33. deBusk, R. F., Haskell, W. L., Miller, N. H., Berra, K., Taylor, C. B., & Berger, W. E. (1985). Medically directed at-home rehabilitation soon after clinically uncomplicated acute myocardial infarction: A new model for patient care, American Journal of Cardiology, 55, 251–257.Google Scholar
  34. DePue, J. D., Wells, B. L., Lasater, T. M., et al. (1990). Volunteers as providers of heart health programs in churches: A report on implementation, American Journal of Health Promotion, 4, 361–366.Google Scholar
  35. Dijkstra, M., de Vries, H., & Parcel, G. S. (1993). The linkage approach applied to a school-based smoking prevention program in the Netherlands, Journal of School Health, 63, 339–342.PubMedGoogle Scholar
  36. Dressler, W. W. (1987). The stress process in a Southern black community: Implications for prevention research, Human Organization, 46, 211–220.Google Scholar
  37. Elder, J. P., Hovell, M. F., Lasater, T. M., Wells, B. L., & Carleton, R. A. (1985). Applications of behavior modification to community health education: The case of heart disease prevention, Health Education Quarterly, 12, 151–168.PubMedGoogle Scholar
  38. Elder, J., McGraw, S., Rodrigues, A., Lasater, T., Ferreira, A., Kendal, L., Peterson, G., & Carleton, R. (1987). Evaluation of two community-wide smoking contests, Preventive Medicine, 16, 221–234.PubMedGoogle Scholar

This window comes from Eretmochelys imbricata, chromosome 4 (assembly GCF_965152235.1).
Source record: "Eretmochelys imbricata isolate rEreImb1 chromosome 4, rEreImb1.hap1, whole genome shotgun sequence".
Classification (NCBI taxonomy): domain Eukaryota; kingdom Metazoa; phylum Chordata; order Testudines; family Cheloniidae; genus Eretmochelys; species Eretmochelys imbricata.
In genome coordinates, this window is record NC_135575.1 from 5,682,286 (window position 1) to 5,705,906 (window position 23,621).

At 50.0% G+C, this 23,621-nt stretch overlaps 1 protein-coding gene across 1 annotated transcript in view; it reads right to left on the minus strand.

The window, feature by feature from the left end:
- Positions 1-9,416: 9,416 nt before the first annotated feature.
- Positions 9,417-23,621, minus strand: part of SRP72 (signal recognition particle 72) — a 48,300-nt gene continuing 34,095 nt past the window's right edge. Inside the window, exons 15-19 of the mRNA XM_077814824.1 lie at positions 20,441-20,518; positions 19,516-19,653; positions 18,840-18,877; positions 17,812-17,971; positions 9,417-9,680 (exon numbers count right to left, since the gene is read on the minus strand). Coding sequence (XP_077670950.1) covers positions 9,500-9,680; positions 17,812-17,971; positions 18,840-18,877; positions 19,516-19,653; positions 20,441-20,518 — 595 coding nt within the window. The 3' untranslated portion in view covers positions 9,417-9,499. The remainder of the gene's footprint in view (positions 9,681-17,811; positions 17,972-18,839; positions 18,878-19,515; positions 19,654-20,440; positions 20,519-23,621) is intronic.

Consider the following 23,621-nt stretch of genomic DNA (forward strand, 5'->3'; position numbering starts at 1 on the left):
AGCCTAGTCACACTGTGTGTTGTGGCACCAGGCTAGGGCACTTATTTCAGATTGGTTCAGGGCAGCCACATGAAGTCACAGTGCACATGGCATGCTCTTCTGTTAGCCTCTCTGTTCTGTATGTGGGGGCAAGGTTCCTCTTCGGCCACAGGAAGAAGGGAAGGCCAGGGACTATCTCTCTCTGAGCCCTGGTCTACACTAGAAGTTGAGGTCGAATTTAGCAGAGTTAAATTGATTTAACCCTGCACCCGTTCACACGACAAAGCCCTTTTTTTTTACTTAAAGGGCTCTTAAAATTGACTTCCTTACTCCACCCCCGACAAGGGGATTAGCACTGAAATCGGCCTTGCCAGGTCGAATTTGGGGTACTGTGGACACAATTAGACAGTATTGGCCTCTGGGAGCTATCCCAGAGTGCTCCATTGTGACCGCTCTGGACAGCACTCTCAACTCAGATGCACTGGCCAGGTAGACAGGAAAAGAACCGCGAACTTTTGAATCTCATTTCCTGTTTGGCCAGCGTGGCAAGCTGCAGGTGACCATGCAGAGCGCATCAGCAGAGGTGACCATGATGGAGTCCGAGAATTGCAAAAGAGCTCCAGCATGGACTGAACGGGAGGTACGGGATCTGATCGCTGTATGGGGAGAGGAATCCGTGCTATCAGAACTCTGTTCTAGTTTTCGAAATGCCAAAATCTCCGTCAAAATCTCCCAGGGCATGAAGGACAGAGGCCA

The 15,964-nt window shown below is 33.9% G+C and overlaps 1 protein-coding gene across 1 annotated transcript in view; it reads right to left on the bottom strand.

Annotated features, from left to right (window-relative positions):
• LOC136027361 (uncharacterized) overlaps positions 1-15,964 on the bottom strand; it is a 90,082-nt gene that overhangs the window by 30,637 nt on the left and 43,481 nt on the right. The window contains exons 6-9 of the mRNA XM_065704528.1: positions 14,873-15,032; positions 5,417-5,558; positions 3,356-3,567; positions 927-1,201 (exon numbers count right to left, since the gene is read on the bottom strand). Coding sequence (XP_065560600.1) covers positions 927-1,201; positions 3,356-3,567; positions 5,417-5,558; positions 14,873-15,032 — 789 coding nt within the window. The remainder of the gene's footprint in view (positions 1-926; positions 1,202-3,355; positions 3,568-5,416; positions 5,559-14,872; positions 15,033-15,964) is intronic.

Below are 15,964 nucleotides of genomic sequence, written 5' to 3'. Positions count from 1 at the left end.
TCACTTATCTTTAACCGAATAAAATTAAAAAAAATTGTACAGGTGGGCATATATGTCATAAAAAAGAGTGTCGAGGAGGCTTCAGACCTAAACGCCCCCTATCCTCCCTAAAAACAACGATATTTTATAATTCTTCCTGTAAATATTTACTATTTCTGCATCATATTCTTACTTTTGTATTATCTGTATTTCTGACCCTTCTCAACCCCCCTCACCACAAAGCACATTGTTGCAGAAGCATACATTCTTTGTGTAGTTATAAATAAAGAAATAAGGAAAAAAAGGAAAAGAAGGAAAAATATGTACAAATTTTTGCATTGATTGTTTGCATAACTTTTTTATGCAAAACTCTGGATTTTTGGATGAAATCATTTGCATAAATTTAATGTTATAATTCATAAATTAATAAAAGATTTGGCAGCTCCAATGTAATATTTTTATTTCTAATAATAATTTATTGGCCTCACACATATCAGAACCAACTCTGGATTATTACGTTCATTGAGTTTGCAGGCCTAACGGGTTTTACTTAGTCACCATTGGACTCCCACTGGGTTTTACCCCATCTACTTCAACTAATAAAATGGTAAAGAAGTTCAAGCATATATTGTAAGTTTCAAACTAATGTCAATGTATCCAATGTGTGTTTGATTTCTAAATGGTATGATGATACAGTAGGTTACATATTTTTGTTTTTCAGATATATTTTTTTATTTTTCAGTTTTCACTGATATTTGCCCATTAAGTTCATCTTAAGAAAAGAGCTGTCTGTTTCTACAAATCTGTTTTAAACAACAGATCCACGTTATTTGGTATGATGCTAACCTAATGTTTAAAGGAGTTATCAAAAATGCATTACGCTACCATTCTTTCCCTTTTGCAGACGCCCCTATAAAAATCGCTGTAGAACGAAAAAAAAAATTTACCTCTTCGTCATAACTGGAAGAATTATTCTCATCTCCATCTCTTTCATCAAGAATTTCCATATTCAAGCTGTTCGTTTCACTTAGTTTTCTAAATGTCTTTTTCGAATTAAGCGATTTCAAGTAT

39. Elliott, D. (1994). Youth violence: An overview. Boulder, CO: Center for the Study and Prevention of Violence, University of Colorado.Google Scholar
  40. Eng, E. (1993). The Save Our Sisters Project: A social network strategy for reaching rural black women, Cancer, 72, 1071–1077.PubMedGoogle Scholar
  41. Farquhar, J. W., Flora, J. A., & Goode, L. (1986). Comprehensive integrated health promotion programs. Unpublished manuscript.Google Scholar
  42. Farquhar, J. W., Fortmann, S. P., Maccoby, N., Haskell, W. L., Williams, P. T., Flora, J. A., Taylor, C. B., Brown, W. B., Solomon, D. S., & Hulley, S. B. (1985). The Stanford Five-City Project: Design and methods, American Journal of Epidemiology, 122, 323–334.PubMedGoogle Scholar